Federal agencies use the General Services Administration (GSA) to procure their inputs of land and capital. They go to labor markets to hire employees. Agencies already have experience using markets, and this suggests that a GSA-like agency could also manage the allocation of spectrum. As government agencies do in the UK and Australia, American agencies can pay annual fees for spectrum, like any other inputs. An additional benefit of this process and the establishment of such a GSA-like entity would be to create transparency with a centralized database of all spectrum.
One suggestion by the Technology Policy Institute is a Government Spectrum Ownership Corporation (GSOC) would own and administer federal spectrum through annual fees. Surplus spectrum could be sold or rented to the private sector, as well as additional spectrum purchased.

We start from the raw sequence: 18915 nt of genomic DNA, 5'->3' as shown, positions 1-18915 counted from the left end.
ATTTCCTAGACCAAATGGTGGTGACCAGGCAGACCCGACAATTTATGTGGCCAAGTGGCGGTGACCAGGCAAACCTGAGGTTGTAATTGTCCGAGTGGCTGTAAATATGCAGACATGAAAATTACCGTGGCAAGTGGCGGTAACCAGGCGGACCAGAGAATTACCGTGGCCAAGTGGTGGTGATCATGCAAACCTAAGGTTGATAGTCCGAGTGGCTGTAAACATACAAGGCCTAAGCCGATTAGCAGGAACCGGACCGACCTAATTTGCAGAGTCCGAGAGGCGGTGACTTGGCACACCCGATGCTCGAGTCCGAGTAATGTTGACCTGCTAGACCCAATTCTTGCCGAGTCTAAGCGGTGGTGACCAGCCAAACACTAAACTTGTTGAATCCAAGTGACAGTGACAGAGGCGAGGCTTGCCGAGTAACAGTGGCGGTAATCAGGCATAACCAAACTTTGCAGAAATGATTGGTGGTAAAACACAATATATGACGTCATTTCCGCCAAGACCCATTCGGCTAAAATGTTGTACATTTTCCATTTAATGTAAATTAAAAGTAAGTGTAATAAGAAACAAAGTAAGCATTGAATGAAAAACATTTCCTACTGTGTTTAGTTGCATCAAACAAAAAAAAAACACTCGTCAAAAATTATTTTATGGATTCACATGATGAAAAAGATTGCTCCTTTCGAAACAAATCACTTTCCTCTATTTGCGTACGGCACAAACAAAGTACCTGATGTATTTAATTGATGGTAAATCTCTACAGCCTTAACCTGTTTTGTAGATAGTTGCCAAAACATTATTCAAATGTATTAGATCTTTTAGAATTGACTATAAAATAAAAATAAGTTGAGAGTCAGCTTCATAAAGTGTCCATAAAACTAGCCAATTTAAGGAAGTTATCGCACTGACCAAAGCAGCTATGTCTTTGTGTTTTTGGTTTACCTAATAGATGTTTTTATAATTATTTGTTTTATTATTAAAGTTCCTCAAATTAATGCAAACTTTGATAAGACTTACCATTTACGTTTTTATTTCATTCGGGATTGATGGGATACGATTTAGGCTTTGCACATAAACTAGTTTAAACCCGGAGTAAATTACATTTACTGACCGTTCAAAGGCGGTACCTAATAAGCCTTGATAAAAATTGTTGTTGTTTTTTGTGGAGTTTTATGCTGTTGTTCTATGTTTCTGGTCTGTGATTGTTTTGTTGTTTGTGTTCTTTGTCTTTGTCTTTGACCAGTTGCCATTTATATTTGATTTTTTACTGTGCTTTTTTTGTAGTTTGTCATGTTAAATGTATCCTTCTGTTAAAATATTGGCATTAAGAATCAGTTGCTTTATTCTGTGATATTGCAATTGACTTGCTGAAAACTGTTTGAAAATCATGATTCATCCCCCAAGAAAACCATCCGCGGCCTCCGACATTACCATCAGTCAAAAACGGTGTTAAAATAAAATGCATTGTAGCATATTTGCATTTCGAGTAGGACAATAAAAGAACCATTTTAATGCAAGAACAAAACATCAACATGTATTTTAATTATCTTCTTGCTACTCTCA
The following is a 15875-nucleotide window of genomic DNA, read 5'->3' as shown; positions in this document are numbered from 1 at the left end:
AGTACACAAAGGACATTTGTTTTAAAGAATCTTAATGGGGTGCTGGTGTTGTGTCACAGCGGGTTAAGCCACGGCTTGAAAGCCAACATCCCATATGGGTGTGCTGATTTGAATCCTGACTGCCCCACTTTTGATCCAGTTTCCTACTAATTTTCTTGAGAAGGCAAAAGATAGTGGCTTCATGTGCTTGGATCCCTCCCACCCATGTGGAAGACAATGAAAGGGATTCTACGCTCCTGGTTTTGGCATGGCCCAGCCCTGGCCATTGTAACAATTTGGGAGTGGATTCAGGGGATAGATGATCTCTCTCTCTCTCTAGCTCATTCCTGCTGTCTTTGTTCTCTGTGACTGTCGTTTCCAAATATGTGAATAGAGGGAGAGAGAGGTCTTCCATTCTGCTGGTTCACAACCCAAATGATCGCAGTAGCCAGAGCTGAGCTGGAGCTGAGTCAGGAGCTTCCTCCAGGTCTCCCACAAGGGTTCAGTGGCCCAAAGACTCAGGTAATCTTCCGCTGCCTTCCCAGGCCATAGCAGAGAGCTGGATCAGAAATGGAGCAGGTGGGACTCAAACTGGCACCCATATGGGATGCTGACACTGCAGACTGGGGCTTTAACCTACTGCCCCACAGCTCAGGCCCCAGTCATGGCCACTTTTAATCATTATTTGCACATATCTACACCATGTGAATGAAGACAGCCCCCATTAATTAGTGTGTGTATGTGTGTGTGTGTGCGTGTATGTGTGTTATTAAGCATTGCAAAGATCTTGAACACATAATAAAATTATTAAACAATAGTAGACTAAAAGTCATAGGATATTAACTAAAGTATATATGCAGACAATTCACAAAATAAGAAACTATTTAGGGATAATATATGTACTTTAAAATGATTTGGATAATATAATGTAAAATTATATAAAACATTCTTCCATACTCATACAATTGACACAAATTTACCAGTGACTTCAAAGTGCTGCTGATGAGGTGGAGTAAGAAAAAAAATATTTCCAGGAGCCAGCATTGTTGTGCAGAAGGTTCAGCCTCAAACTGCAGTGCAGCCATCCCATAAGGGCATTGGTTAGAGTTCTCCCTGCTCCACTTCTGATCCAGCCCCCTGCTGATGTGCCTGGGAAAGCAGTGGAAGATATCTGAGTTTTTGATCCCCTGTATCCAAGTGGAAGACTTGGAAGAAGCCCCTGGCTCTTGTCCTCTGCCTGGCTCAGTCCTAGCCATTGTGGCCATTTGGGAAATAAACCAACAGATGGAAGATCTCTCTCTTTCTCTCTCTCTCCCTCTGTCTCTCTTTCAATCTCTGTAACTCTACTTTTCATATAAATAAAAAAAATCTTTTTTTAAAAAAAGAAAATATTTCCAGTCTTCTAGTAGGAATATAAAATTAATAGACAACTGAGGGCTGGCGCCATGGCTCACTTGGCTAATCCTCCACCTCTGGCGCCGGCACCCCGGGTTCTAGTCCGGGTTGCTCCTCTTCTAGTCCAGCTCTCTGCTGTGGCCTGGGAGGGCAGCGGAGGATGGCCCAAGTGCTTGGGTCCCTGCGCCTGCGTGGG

Lessons from the UK, New Zealand, and Australia suggest that spectrum fees can work. Though new regimes take time to develop and require audit and revision, within 2-3 years of launch, these countries were able to realize that government agencies paying annual fees for spectrum.
In any event, spectrum held by agencies that is not being used should be put up for auction as soon as possible. The academic theory introduced by Herzel, formalized by Coase, and demonstrated successively with auctions, is that those who value spectrum most will pay the most for it and thereby put it to the most productive use. Americans should be interested in maximizing the revenue of spectrum auctions because revenue can be used to purchase and invest in important social goods. For example, auction proceeds could be used to fund FirstNet, a nationwide public safety network.